Patients will be given the Spanish-language version of "Chemotherapy and You: Support for People with Cancer" ("La quimioterapia y usted: Apoyo para las personas con cancer") published by NCI. The intervention associate will review how it provides answers to common questions about chemotherapy, describes common side effects and their management, and identifies ways to obtain additional information. Patients will also be provided with a list of local support groups for cancer patients and informed that a social worker is available to meet with them without charge to discuss personal concerns or practical problems. At the first infusion, oncology nurses will provide all patients with standard education about the chemotherapy agents and anti-emetic agents to be administered, possible adverse reactions to these agents, and recommended precautions for avoiding illness and maintaining health.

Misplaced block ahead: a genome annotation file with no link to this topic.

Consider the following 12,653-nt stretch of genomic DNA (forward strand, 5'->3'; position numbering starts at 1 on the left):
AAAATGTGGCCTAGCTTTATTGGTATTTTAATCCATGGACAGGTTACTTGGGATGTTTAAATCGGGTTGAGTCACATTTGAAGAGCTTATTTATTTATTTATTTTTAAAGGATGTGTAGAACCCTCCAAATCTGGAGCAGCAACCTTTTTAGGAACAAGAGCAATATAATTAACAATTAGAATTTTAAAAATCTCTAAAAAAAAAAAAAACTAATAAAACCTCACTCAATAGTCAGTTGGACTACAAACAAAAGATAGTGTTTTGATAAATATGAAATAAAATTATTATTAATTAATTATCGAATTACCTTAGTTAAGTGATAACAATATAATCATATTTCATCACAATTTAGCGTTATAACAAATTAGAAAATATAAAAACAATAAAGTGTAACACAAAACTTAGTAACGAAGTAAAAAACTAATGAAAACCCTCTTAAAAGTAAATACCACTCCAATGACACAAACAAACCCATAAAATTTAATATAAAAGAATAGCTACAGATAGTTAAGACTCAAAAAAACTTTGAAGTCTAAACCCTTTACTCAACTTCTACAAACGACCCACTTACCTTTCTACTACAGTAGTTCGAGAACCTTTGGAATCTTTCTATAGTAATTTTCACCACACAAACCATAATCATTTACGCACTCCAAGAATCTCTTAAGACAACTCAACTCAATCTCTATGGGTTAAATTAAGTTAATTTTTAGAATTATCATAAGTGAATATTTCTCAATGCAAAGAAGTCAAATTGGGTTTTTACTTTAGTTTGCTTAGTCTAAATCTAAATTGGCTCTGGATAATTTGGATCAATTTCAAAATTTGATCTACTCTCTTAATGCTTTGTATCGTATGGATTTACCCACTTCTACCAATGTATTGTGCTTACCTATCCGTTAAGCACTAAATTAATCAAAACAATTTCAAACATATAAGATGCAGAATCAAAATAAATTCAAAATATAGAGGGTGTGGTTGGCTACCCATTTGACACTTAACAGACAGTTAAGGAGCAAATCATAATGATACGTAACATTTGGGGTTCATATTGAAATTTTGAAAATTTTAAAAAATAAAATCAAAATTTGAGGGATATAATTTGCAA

usual care only
Patients will be given the Spanish-language version of "Chemotherapy and You: Support for People with Cancer" ("La quimioterapia y usted: Apoyo para las personas con cancer") published by NCI. The intervention associate will review how it provides answers to common questions about chemotherapy, describes common side effects and their management, and identifies ways to obtain additional information. Patients will also be provided with a list of local support groups for cancer patients and informed that a social worker is available to meet with them without charge to discuss personal concerns or practical problems. At the first infusion, oncology nurses will provide all patients with standard education about the chemotherapy agents and anti-emetic agents to be administered, possible adverse reactions to these agents, and recommended precautions for avoiding illness and maintaining health.